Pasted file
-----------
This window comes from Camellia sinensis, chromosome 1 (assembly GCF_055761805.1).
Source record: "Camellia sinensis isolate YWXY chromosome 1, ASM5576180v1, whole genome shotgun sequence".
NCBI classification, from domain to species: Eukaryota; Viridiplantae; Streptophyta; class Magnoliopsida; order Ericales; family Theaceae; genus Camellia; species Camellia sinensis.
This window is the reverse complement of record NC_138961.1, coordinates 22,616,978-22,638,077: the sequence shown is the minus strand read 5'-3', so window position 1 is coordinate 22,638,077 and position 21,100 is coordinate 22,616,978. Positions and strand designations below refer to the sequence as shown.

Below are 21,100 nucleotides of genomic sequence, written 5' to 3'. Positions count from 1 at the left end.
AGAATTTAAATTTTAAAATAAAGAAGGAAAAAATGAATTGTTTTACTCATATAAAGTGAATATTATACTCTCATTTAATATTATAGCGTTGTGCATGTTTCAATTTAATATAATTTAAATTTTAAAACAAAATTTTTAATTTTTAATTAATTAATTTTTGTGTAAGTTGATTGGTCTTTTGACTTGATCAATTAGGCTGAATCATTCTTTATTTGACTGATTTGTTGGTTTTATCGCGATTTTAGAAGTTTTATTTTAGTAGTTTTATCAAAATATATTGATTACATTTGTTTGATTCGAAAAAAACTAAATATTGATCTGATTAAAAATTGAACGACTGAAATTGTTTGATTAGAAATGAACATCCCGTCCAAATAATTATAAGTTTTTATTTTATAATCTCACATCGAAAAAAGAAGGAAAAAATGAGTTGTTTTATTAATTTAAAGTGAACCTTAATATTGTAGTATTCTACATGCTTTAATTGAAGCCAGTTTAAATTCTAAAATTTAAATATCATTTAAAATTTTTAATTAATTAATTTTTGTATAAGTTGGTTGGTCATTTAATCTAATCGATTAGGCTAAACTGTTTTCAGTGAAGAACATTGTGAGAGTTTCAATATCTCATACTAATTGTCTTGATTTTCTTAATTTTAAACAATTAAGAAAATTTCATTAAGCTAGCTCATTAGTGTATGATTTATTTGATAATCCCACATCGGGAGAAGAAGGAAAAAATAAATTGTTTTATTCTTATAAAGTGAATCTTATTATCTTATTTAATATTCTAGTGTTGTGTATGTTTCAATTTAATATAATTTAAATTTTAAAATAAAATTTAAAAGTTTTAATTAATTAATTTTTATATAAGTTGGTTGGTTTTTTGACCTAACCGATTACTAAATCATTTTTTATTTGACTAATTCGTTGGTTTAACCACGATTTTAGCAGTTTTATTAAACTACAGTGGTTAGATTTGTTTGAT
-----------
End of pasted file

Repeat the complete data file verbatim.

This window comes from Camellia sinensis, chromosome 1 (assembly GCF_055761805.1).
Source record: "Camellia sinensis isolate YWXY chromosome 1, ASM5576180v1, whole genome shotgun sequence".
NCBI classification, from domain to species: Eukaryota; Viridiplantae; Streptophyta; class Magnoliopsida; order Ericales; family Theaceae; genus Camellia; species Camellia sinensis.
This window is the reverse complement of record NC_138961.1, coordinates 22,616,978-22,638,077: the sequence shown is the minus strand read 5'-3', so window position 1 is coordinate 22,638,077 and position 21,100 is coordinate 22,616,978. Positions and strand designations below refer to the sequence as shown.

Below are 21,100 nucleotides of genomic sequence, written 5' to 3'. Positions count from 1 at the left end.
AGAATTTAAATTTTAAAATAAAGAAGGAAAAAATGAATTGTTTTACTCATATAAAGTGAATATTATACTCTCATTTAATATTATAGCGTTGTGCATGTTTCAATTTAATATAATTTAAATTTTAAAACAAAATTTTTAATTTTTAATTAATTAATTTTTGTGTAAGTTGATTGGTCTTTTGACTTGATCAATTAGGCTGAATCATTCTTTATTTGACTGATTTGTTGGTTTTATCGCGATTTTAGAAGTTTTATTTTAGTAGTTTTATCAAAATATATTGATTACATTTGTTTGATTCGAAAAAAACTAAATATTGATCTGATTAAAAATTGAACGACTGAAATTGTTTGATTAGAAATGAACATCCCGTCCAAATAATTATAAGTTTTTATTTTATAATCTCACATCGAAAAAAGAAGGAAAAAATGAGTTGTTTTATTAATTTAAAGTGAACCTTAATATTGTAGTATTCTACATGCTTTAATTGAAGCCAGTTTAAATTCTAAAATTTAAATATCATTTAAAATTTTTAATTAATTAATTTTTGTATAAGTTGGTTGGTCATTTAATCTAATCGATTAGGCTAAACTGTTTTCAGTGAAGAACATTGTGAGAGTTTCAATATCTCATACTAATTGTCTTGATTTTCTTAATTTTAAACAATTAAGAAAATTTCATTAAGCTAGCTCATTAGTGTATGATTTATTTGATAATCCCACATCGGGAGAAGAAGGAAAAAATAAATTGTTTTATTCTTATAAAGTGAATCTTATTATCTTATTTAATATTCTAGTGTTGTGTATGTTTCAATTTAATATAATTTAAATTTTAAAATAAAATTTAAAAGTTTTAATTAATTAATTTTTATATAAGTTGGTTGGTTTTTTGACCTAACCGATTACTAAATCATTTTTTATTTGACTAATTCGTTGGTTTAACCACGATTTTAGCAGTTTTATTAAACTACAGTGGTTAGATTTGTTTGAT